The dot apportionment table storage 50 stores a plurality of dot apportionment tables. A dot apportionment table refers to a table that establishes production rate of large, medium, and small dots of different dot diameter. The table association module 98 analyzes image data, recognizes an object represented by the image data, obtains from the dot apportionment table storage 50 a dot apportionment table appropriate to the object, and associates it with the pixels composing the object.

The color conversion module 99 converts image data represented in the RGB color space to the CMYK color space used by the printer 22. The halftone module 100 implements a so-called half-toning process whereby density in a certain area is represented by means of the dot on-off state of each pixel, while switching among the different dot diameters on the basis of the dot apportionment table associated by the table association module 98.

FIG. 2 exemplary illustrates the printing mechanism of the printer in the first Embodiment. As shown in the FIG. 2, the printer 22 comprises a mechanism for conveying paper P by means of a paper feed motor 23; a mechanism for reciprocating a carriage 31 in the axial direction of a platen 26 by means of a carriage motor 24; a mechanism for driving a print head 28 carried on the carriage 31, to control ejection of ink and to formation; and a control circuit 40 for controlling the sending and receiving of signals to and from the paper feed motor 23, the carriage motor 24, the print head 28, and a control panel 32.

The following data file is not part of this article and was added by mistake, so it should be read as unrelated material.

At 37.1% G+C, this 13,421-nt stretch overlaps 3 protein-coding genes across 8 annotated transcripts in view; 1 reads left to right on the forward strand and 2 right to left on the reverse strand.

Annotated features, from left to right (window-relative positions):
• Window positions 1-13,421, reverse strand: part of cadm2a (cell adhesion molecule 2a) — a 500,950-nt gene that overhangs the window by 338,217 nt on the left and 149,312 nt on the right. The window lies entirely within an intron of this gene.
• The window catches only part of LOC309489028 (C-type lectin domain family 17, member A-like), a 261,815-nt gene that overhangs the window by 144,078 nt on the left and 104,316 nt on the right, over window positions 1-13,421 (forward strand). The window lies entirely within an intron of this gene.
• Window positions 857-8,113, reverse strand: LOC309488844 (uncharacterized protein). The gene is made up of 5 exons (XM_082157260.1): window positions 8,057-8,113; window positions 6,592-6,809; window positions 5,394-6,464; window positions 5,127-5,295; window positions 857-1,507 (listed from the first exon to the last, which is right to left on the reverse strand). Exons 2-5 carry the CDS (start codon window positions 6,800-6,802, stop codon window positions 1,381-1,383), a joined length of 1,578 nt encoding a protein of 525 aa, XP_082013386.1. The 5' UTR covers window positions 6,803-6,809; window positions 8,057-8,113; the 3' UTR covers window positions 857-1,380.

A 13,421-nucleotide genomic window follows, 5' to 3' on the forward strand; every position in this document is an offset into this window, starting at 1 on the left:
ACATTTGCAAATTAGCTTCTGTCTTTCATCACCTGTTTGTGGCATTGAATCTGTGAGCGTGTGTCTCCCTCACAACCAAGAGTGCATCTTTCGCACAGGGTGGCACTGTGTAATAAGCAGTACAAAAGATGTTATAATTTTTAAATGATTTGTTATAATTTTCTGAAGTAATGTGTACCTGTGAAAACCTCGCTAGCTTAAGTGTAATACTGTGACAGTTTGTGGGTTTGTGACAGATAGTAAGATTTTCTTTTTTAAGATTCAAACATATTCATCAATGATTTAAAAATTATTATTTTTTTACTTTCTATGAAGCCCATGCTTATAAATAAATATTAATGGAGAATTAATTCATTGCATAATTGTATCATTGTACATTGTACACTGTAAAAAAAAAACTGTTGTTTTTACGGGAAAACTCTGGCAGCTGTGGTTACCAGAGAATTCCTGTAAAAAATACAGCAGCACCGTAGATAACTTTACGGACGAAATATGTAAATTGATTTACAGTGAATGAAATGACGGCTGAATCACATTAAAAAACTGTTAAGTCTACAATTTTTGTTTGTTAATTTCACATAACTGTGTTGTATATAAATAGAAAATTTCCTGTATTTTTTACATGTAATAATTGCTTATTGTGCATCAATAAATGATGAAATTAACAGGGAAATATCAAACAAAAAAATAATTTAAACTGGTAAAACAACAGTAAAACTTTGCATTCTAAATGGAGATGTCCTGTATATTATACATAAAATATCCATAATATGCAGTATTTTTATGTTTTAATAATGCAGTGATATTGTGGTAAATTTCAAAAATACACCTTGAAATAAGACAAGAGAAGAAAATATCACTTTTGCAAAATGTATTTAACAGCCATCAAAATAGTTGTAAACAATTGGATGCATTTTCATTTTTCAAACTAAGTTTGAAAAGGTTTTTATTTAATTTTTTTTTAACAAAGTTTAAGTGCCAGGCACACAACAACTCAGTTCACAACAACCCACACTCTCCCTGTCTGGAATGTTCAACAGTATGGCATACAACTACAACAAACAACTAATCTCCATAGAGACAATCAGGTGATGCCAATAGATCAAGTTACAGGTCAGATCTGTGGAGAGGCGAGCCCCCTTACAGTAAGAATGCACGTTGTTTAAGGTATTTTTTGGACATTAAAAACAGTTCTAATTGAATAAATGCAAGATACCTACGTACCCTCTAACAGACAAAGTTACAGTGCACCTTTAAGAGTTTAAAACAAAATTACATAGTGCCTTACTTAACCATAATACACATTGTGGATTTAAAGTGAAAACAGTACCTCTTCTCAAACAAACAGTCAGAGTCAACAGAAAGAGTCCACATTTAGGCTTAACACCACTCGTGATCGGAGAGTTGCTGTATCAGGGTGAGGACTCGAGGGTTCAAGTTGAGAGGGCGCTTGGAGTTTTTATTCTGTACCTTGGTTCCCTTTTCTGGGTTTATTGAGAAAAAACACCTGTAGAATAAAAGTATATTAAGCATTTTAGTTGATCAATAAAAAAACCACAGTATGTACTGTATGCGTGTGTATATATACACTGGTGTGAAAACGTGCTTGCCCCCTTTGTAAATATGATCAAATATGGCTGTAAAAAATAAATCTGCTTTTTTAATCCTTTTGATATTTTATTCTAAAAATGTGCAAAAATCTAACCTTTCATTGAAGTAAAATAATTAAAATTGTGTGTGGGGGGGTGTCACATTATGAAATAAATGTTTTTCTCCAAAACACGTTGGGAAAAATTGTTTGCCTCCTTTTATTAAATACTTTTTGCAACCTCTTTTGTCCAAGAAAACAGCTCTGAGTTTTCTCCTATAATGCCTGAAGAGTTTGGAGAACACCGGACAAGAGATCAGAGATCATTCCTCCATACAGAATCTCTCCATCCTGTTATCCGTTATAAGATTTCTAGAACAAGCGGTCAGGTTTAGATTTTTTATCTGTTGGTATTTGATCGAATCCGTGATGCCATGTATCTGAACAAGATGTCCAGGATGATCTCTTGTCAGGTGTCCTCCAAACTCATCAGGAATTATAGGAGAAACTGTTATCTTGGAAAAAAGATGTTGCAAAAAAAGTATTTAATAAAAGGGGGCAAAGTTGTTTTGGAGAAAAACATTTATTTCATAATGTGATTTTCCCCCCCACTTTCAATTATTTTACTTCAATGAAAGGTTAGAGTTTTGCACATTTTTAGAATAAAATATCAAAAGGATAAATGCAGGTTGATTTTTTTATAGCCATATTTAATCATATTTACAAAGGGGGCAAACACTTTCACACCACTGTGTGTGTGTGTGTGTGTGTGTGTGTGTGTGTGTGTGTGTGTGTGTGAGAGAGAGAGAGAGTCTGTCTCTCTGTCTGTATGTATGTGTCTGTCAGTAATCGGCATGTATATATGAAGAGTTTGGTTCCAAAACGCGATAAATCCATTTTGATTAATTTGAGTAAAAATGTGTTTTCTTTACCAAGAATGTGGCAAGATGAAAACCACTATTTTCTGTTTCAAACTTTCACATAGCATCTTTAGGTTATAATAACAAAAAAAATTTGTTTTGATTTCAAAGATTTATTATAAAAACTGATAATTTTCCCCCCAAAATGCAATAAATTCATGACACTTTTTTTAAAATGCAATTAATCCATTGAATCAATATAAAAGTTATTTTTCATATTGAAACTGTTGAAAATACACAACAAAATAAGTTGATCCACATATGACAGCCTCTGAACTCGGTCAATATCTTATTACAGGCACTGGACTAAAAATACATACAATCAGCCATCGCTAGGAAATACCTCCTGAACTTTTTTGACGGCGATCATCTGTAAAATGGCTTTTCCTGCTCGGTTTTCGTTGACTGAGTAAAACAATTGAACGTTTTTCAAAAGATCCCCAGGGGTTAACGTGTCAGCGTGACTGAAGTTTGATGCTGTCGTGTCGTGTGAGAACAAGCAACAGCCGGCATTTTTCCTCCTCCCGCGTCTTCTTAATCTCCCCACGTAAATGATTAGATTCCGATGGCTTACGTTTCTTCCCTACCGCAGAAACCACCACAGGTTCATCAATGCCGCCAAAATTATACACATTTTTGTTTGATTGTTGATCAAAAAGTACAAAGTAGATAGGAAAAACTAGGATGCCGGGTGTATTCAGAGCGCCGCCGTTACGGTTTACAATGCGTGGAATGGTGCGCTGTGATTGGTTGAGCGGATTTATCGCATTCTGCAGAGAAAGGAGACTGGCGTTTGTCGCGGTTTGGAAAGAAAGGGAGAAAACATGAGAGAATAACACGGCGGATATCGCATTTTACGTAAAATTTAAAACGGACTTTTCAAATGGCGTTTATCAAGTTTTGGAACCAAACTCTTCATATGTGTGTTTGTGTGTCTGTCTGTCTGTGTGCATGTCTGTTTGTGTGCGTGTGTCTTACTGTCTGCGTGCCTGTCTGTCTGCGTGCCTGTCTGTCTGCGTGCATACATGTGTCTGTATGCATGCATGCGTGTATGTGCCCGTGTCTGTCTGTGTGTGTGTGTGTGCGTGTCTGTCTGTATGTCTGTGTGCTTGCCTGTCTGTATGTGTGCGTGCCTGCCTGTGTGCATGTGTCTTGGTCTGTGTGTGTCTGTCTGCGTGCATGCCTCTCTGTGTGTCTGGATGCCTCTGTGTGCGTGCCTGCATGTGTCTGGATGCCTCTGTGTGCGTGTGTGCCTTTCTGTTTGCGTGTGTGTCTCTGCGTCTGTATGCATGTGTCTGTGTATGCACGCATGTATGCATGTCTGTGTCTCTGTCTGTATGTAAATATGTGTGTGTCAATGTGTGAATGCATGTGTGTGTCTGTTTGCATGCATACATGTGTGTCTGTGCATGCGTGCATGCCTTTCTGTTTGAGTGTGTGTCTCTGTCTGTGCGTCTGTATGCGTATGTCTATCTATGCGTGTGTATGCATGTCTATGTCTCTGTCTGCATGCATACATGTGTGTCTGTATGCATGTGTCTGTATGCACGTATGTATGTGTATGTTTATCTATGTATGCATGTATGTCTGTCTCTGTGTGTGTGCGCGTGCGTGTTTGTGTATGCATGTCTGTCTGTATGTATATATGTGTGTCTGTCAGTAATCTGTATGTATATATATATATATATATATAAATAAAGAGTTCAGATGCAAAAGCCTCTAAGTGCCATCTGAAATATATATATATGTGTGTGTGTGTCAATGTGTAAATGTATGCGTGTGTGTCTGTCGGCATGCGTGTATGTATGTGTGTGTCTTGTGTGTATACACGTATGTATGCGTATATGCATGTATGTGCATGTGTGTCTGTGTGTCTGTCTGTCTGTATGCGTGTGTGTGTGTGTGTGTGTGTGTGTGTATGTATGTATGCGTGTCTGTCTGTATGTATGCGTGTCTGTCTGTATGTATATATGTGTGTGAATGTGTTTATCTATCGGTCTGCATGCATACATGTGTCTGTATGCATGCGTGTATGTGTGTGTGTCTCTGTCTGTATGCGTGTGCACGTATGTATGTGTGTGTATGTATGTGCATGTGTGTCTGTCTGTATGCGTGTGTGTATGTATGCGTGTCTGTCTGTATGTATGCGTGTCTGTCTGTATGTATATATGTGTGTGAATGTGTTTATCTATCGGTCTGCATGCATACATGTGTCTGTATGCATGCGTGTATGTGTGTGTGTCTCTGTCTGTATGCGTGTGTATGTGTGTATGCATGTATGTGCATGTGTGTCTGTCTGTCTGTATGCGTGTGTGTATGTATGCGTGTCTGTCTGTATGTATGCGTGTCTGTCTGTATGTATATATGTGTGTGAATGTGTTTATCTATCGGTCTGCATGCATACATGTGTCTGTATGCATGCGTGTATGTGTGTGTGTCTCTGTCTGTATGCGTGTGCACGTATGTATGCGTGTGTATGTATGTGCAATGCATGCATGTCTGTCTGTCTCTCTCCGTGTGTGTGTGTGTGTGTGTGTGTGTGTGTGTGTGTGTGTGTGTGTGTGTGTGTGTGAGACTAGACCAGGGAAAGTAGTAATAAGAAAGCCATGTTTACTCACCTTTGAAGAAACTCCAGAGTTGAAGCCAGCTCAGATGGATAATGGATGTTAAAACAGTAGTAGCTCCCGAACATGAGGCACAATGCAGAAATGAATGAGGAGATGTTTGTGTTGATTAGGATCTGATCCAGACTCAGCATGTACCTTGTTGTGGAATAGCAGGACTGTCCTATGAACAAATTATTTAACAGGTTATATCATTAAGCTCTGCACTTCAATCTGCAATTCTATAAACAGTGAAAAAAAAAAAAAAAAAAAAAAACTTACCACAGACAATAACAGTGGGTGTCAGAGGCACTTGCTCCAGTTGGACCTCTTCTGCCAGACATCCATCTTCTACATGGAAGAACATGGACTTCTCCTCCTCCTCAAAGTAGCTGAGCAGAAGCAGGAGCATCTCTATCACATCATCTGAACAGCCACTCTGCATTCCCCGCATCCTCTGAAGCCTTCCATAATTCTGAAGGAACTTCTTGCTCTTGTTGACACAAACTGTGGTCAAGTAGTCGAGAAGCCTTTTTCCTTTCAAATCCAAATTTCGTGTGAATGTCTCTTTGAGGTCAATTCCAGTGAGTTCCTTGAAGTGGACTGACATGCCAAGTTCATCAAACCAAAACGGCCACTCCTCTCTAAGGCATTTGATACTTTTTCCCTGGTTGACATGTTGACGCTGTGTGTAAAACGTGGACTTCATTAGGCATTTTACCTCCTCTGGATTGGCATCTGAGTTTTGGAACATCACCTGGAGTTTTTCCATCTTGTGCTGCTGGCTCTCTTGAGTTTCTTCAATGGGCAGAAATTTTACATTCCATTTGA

In the carriage 31 of the printer 22 are installed a black ink (Bk) cartridge 71 and a color ink cartridge 72 containing ink of the six colors cyan (C1), light cyan (C2), magenta (M1), light magenta (M2), and yellow (Y). For the two colors cyan and magenta, two types of ink, i.e. light and dark, are provided. In the print head 28 in the lower part of the carriage 31 there are formed a total of six ink ejection heads 61-66. At the bottom of the carriage 31 there is disposed a conduit 67 (see FIG. 3) for introducing ink from ink tanks into the head for each color. When the black ink (Bk) cartridge 71 and the color ink cartridge 72 are installed from above, the conduit 67 inserts into a connection hole provided to each cartridge, making it possible for ink to be supplied from the ink cartridges to the ink ejection heads 61-66.

The following brief description of the mechanism for ejecting ink makes reference to FIG. 3. FIG. 3 illustrates an arrangement within the print head 28 in the first Embodiment. When the cartridge 71 and the color ink cartridge 72 are installed in the carriage 31, the ink inside the ink cartridges is suctioned out through the conduit 67 and into the color ink ejection heads 61-66 of the print head 28 disposed the lower part of the carriage 31. The color ink ejection heads 61-66 are provided with 32 nozzles Nz for each color, with a piezo element PE being disposed in each nozzle.